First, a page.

Rebels to increase pressure this year

Mike Hilton, who is expected to start at cornerback, expects Ole Miss to blitz more due to an improved front seven and confident secondary. (Joshua McCoy/Ole Miss)

Mike Hilton, who is expected to start at cornerback, expects Ole Miss to blitz more due to an improved front seven and confident secondary. (Joshua McCoy/Ole Miss)

By Parrish Alford

Daily Journal

OXFORD – If Dave Wommack had been coordinator for Baskin-Robbins and not the Ole Miss defense, he’d have felt the same way.

Wommack didn’t have all 31 flavors at his disposal last year. In fact, the Rebels’ defensive schemes were much more vanilla than he would have preferred.

“We’d always been somewhere around 35 to 40 percent with pressure, which means bringing five or more. We absolutely want to get back to that,” Wommack says.

Whatever pass rush Ole Miss might have gotten from its front four last year was weakened when it lost end C.J. Johnson for the season.

Secondary play also wasn’t stellar enough to blitz frequently and made bringing pressure a higher-risk proposition than Wommack wanted.

He estimates that he sent an extra pass rusher about 27 or 28 percent of the time in 2013.

Results were predictable. Ole Miss averaged just 1.54 sacks per game, 12th in the SEC and 96th nationally.

A conservative approach was what the Rebels needed then. It’s not what Wommack believes they need now.

With more confidence in his front end and his back end he expects to be more aggressive in his play-calling beginning with next week’s season opener against Boise State in Atlanta.

“I think Boise’s going to see some things they haven’t seen us doing the last two years,” Wommack said.

“I feel like we’re going to blitz a lot more,” says Mike Hilton, a junior who is expected to start at cornerback and also play Huskie, the Rebels’ fifth defensive back that plays closer to the line of scrimmage. “He trusts us in the back end, and we’ve got a front seven that can hold it down too.”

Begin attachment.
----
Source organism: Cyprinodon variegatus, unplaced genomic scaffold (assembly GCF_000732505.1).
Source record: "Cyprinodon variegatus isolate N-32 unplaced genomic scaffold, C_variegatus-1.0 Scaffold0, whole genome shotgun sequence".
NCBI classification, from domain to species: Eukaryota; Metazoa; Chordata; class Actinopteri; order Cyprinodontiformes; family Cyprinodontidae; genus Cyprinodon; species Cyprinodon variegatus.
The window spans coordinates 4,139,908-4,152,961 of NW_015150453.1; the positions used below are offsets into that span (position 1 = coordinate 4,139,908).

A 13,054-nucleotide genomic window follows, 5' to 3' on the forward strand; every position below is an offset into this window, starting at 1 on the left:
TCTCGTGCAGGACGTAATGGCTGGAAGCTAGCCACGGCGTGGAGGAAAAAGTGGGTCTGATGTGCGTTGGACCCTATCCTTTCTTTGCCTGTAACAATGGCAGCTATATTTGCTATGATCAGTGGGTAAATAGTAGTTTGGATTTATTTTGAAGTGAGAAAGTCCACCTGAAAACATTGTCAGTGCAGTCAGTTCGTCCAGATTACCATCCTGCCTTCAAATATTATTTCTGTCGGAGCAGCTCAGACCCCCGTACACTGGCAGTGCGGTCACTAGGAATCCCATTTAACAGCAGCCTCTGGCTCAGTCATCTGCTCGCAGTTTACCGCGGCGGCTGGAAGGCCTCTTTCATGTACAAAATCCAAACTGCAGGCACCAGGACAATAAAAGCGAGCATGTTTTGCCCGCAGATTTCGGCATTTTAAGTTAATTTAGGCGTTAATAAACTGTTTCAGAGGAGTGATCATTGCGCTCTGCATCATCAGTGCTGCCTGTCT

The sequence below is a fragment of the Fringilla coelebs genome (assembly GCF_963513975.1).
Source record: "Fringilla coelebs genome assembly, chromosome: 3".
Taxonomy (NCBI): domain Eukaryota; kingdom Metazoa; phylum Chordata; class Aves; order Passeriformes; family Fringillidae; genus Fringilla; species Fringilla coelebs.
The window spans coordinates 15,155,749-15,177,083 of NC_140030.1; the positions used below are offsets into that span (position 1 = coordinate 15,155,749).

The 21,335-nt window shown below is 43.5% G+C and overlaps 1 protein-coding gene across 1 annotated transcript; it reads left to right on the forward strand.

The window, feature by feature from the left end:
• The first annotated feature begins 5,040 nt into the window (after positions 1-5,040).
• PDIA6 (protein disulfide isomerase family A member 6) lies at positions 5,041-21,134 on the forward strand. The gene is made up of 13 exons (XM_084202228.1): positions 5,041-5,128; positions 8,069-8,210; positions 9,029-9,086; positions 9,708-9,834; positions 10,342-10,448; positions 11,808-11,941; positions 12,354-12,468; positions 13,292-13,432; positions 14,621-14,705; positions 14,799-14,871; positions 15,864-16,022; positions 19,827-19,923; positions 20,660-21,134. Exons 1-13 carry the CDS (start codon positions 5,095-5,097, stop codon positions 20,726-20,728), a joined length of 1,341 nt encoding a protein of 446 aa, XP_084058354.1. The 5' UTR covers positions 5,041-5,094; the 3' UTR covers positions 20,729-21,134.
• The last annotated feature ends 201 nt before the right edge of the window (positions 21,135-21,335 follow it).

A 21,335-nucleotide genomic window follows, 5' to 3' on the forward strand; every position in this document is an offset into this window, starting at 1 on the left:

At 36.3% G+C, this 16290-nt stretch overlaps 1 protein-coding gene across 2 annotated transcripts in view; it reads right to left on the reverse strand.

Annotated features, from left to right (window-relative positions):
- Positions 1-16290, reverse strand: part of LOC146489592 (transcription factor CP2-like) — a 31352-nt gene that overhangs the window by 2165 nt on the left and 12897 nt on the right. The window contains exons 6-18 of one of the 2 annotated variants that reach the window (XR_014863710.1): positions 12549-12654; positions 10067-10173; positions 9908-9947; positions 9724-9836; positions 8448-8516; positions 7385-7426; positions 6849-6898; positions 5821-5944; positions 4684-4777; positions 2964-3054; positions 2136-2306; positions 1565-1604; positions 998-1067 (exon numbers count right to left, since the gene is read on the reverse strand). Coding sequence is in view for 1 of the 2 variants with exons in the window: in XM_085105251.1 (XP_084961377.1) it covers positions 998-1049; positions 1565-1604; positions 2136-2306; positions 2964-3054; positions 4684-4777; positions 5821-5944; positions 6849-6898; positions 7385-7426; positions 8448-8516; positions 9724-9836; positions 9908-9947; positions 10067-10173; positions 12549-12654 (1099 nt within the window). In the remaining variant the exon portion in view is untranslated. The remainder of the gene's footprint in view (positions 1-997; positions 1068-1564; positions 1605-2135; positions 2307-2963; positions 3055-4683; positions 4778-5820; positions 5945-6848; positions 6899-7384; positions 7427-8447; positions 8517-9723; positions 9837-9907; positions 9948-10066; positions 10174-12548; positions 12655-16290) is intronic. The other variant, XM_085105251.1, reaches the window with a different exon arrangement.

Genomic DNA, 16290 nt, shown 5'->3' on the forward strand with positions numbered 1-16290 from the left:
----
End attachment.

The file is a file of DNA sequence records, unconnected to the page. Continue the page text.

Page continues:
Growing confidence

This abundant confidence comes not because a lot of experienced players have spent multiple seasons at one position. It’s a hodge podge of ability, age and placement that lead to the optimism.

Also, there are enough talented players to withstand the loss – so far – of a couple of very good ones.

Junior nose tackle Issac Gross has missed most of camp with a neck injury. His future is unclear. Unfortunately, the future is clear for junior college transfer cornerback Tee Shepard, and he won’t play this season because of a torn toe tendon.

Johnson, though, is back and healthy. Robert Nkemdiche moves from end to tackle says he’s devoted himself to learning a new technique and the playbook.

Veteran Bryon Bennett has moved to nose tackle and is playing the best ball of his career, Wommack says.

Senior Senquez Golson and Hilton, plus reserves Derrick Jones and freshman Kendarius Webster have helped absorb Shepard’s loss.

“We weren’t able to bring pressure last year because of the pass rush we didn’t have and the corners … we lacked the corner play that we needed,” Wommack said.

End Marquis Haynes, linebacker DeMarquis Gates and Huskie A.J. Moore are three more freshmen Wommack expects to play roles.

He feels better about this secondary than either of his first two at Ole Miss.

“We’ve got some guys that can cover. We’ve got some smart guys,” Wommack said.

“We can create different packages with those guys. I think this is a better defensive team than has been around here the last couple of years.”

parrish.alford@journalinc.com